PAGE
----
BROOKLYN — A co-owner of famed pizzeria L&B Spumoni Gardens was gunned down carrying $10,000 outside his Dyker Heights home Thursday night, but the gunman didn't steal it, sources said.
Louis Barbati, 61, was standing outside around the side of his house at 7601 12th Ave. at roughly 7 p.m. when an a man in his 30s walked up to him and fired several shots, hitting him twice in the torso, sources said.
Barbati's wife and two sons were home at the time, sources said.
Investigators believe the gunman was waiting for the restaurant owner to emerge from him home, but fled when the robbery went wrong, police said.
Barbati still had the cash and all his jewelry on when police arrived at the scene, sources said.
Barbati didn't usually carry that kind of loot around on him, sources said.
Police are still trying to find video evidence that might shed more light on the circumstances of the shooting, sources said.
L&B Spumoni Gardens, in Gravesend, is one of Brooklyn's most famous pizzerias, known for its Sicilian slices called "squares." They are unusual in that the pizza sauce is put on top of the cheese.
The sauce almost ignited a mafia gang war between the Colombo and Bonanno crime families over a dispute as to whether another pizzeria had stolen the recipe, according to the Daily News.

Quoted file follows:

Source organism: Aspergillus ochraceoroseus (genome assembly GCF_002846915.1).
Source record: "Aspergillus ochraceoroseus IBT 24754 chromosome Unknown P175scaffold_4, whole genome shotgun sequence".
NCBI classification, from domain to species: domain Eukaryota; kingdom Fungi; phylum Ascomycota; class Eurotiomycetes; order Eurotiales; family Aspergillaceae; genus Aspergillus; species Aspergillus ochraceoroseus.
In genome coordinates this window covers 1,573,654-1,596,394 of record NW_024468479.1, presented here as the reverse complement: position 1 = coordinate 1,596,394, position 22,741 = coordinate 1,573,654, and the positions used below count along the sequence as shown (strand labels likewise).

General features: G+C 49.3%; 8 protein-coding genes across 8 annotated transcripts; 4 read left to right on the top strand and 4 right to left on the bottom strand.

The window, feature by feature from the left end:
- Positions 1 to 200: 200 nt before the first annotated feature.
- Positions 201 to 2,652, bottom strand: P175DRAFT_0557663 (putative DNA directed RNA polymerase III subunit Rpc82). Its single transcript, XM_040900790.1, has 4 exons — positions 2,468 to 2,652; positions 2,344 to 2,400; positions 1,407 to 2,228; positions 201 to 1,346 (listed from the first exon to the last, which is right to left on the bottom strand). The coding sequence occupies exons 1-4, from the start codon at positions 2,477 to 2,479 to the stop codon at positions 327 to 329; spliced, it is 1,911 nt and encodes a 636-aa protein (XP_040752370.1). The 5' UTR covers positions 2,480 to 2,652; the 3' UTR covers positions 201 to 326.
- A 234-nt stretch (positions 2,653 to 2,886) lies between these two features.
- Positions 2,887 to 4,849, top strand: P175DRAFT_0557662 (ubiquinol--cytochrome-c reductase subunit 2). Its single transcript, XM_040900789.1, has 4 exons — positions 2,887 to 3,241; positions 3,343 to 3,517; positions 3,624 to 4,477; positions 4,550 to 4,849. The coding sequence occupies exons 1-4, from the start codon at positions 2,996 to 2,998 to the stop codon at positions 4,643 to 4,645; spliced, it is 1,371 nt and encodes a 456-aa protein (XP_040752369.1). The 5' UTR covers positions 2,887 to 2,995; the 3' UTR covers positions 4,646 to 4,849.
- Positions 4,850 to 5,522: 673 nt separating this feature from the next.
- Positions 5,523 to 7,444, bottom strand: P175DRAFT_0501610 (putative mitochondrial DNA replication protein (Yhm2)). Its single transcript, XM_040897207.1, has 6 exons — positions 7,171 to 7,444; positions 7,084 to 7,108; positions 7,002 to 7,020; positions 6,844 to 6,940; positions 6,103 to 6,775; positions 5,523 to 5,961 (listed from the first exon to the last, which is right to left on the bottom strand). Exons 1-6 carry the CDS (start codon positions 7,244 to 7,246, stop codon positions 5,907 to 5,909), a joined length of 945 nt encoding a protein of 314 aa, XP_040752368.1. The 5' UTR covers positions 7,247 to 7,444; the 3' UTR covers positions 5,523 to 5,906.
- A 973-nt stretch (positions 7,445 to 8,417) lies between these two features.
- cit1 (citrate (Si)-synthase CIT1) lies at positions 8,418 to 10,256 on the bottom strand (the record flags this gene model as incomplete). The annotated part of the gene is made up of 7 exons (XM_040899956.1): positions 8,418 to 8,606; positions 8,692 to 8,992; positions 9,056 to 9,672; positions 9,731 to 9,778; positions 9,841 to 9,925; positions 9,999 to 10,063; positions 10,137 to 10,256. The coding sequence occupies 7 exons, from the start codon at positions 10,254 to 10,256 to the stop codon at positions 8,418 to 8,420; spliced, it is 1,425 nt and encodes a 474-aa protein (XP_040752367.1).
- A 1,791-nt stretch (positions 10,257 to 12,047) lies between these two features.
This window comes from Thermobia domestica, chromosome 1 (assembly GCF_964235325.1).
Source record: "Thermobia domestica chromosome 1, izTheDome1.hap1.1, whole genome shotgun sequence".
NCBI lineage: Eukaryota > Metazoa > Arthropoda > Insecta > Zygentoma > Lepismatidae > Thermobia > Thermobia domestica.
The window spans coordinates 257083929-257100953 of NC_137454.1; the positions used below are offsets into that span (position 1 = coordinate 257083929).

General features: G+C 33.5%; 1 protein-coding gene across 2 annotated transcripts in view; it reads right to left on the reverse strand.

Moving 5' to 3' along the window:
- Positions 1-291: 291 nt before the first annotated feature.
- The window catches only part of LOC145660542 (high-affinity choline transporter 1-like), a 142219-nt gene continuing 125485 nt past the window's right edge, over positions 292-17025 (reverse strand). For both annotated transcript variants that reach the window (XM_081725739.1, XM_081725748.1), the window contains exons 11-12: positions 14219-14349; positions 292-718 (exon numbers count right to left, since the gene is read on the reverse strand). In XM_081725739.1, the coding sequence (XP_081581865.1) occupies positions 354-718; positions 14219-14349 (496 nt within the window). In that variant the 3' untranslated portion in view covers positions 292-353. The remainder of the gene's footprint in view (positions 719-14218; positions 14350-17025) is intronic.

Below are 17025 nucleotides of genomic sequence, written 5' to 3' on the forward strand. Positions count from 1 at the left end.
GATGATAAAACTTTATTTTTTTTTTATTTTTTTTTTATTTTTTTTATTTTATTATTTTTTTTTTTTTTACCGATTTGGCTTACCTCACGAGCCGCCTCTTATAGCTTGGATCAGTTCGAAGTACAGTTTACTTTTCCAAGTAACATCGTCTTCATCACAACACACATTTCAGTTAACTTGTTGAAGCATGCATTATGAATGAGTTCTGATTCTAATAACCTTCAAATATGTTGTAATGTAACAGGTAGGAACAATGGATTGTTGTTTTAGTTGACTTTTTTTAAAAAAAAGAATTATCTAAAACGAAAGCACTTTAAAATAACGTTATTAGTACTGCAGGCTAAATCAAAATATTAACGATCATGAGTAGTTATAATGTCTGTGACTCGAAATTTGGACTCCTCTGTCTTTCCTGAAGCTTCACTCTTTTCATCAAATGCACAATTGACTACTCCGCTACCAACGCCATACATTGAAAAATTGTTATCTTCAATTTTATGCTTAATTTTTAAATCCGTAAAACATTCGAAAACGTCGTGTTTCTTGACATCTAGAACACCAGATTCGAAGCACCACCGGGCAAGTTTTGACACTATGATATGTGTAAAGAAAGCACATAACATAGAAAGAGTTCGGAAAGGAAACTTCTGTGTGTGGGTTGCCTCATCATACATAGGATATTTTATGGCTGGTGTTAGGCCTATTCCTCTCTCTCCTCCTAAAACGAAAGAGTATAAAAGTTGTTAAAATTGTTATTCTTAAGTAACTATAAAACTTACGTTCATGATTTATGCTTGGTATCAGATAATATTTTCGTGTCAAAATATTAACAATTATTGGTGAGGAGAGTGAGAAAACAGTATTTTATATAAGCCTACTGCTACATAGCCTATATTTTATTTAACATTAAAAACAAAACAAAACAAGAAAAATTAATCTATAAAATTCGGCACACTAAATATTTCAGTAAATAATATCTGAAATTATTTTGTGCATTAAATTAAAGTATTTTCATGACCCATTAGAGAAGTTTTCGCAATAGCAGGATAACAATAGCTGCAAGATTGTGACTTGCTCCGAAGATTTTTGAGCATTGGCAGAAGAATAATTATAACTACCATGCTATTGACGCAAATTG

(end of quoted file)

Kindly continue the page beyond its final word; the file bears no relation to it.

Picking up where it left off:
The pizzeria's history dates back to 1917 when Ludovico Barbati immigrated to Brooklyn and later sold pizza from a horse-drawn cart in Gravesend and Bensonhurst, according to Spumoni Gardens' website.
The pizzeria has been run by the Barbatis for four generations and the co-owner had worked there since he was a young boy, according to friends and the site.
Pizzeria regulars were distraught over Barbati's murder, but fondly remembered the gregarious businessman.
"He was funny, helpful, nice. He always went out of his way to help people. He was the best, the best, the best. He was always smiling. He's going to be well missed," said Celeste Pantano, 61.
"It's hard. I'm shaken. It's never going to be the same," added Pantano, who went to high school with Barbati in the 1970s.
Others remembered him as the face of the Brooklyn institution, ever present on the floor, helping out.
"He wasn't in the back, he was in the front and was always busy running around. He was incredibly hard working. You'd see him carry stuff around all the time. He wasn't a backroom boss," said David Ball, 53.
Brooklyn's borough president also noted that Barbati's murder came on the final night of gun violence awareness month, which was established in 2013 to try to curb gun-related deaths and injuries.